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Russian Hackers Release Home Addresses and Cell Phone Numbers of Democratic Lawmakers

August 13, 2016, 4:01 PM UTC
Blue Computer Hacker
Faceless Computer Hacker
Photograph by Bill Hinton via Getty Images

The hacker or hackers known as Guccifer 2.0 has published several documents purportedly acquired through a late July hack of the Democratic Congressional Campaign Committee. The information includes various shared passwords, internal memos, and personal contact information for Democratic officials and lawmakers.

Guccifer 2.0 also claimed responsibility for a hack of the Democratic National Committee that triggered huge internal turmoil ahead of the Democratic National Convention. Security researchers have linked both hacks to Russian actors, including two known in security circles as COZY BEAR and FANCY BEAR, with links to Russian state intelligence.

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Researchers have speculated that the Guccifer 2.0 persona, which has claimed to be a lone actor, is part of a Russian disinformation campaign.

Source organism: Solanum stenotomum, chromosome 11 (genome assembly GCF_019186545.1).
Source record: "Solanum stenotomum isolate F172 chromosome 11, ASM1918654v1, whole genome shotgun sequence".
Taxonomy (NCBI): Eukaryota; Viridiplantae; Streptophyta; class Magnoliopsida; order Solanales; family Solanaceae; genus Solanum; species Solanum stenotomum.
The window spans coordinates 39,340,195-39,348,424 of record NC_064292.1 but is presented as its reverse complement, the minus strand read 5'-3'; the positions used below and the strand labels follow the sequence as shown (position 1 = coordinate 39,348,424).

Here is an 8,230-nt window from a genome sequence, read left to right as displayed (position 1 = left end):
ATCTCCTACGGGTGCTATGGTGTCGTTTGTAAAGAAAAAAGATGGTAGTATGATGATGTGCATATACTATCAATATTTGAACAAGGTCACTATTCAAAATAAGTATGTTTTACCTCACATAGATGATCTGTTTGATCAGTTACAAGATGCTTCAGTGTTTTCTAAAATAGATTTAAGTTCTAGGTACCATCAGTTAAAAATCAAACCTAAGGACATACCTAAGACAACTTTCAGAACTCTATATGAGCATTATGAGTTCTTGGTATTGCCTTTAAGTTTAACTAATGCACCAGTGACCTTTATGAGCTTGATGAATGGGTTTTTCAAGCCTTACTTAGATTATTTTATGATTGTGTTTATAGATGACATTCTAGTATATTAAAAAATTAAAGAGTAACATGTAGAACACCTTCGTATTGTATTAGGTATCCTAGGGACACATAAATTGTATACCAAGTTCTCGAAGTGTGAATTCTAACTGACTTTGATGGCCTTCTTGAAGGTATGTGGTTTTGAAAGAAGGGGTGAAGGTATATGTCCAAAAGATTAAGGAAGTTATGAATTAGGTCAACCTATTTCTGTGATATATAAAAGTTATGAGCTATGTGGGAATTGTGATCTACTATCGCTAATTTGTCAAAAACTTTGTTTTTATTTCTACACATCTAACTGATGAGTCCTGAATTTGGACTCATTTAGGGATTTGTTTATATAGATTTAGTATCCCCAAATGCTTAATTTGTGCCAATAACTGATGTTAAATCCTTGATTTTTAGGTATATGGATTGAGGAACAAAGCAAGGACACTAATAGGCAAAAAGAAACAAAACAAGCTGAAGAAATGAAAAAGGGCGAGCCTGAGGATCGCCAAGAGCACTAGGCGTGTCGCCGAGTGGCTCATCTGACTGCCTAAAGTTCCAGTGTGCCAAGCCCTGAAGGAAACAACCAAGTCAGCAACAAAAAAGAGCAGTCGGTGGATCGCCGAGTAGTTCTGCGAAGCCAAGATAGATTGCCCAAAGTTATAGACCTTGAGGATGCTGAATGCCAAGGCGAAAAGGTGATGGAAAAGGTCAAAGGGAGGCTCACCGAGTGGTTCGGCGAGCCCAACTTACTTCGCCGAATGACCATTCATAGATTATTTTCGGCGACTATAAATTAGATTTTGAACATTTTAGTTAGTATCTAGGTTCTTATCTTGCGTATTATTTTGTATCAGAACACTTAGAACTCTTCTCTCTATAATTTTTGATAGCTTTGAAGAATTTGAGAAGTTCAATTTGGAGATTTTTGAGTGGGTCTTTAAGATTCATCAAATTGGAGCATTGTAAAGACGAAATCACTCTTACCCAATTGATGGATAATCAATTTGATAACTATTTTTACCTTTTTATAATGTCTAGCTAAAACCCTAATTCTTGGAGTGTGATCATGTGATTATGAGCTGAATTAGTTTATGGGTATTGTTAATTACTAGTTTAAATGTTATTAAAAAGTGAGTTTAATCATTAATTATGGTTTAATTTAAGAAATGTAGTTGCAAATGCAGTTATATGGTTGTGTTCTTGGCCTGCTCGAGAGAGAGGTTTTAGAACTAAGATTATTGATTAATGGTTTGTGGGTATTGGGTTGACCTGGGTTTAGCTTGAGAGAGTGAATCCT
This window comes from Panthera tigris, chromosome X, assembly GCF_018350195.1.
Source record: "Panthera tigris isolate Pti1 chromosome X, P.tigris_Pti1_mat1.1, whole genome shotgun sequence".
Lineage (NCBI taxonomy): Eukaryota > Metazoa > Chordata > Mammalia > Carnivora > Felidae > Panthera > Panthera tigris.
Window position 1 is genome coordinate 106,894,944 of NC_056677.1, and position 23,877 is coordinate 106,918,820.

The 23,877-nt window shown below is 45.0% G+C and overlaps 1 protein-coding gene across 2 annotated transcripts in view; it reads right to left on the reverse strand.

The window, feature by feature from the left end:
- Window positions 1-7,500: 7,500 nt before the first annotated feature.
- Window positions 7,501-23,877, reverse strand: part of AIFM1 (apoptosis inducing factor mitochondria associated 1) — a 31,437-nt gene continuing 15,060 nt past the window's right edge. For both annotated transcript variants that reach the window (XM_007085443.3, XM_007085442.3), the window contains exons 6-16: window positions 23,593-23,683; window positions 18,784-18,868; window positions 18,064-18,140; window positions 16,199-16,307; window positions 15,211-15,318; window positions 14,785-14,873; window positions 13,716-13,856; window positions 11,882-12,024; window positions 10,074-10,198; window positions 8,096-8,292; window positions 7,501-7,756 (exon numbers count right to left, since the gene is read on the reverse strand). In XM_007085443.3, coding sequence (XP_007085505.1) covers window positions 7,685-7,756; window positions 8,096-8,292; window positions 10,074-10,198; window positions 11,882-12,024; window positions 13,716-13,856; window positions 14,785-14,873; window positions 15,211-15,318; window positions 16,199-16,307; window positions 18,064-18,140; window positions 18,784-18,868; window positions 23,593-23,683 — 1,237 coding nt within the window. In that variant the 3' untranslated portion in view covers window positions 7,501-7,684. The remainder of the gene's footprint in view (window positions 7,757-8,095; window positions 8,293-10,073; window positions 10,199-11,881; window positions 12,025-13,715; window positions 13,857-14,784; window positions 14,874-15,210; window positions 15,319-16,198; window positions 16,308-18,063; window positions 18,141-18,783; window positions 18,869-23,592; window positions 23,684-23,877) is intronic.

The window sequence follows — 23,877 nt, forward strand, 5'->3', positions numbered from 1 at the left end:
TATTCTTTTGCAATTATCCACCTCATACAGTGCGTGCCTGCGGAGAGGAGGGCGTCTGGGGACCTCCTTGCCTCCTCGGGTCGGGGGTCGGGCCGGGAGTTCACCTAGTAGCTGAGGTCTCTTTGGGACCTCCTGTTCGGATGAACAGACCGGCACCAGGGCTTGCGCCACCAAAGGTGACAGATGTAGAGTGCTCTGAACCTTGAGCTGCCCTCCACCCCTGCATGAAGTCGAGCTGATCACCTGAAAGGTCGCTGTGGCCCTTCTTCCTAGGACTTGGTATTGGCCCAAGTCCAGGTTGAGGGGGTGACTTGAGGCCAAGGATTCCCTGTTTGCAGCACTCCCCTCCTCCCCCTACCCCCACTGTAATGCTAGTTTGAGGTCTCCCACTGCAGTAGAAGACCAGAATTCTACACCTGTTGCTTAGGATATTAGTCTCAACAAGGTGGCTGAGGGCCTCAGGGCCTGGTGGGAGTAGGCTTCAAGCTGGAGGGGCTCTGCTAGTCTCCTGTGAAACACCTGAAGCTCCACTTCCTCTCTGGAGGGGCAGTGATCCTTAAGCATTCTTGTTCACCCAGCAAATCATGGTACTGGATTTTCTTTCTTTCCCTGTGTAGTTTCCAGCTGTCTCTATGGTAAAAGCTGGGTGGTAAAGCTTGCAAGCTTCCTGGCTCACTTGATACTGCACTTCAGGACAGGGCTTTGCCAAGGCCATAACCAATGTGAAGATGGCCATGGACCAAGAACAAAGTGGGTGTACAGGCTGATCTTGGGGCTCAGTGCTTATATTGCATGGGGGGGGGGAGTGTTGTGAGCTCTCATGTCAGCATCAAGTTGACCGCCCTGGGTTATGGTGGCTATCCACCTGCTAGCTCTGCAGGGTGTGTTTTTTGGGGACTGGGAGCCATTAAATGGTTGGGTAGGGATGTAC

The passwords released appear largely innocuous, mostly subscription accounts to databases, newsletters, and outlets including Lexis Nexis, the New York Times, and Politico.

A much bigger headache is the list of contact information for nearly two hundred Democratic Representatives, officials, and operatives. Much of the information is for offices, schedulers, and other intermediaries, but dozens of records also include personal phone numbers and home addresses. That makes this one of the largest high-profile ‘doxxings,’ or malicious publications of private information, in recent memory.

For more on the DNC hack, watch our video.

The dump includes private data for former Democratic National Committee chair Debbie Wasserman Schultz, recently the target of left-wing Democrats’ ire after a previous release of hacked data appeared to show the DNC favoring Hillary Clinton over Bernie Sanders in the primary process. Personal information of several other prominent Democrats, including Charles Rangel, Maxine Waters, and Nancy Pelosi, was not included in the pilfered file.

At press time, the documents were still available online.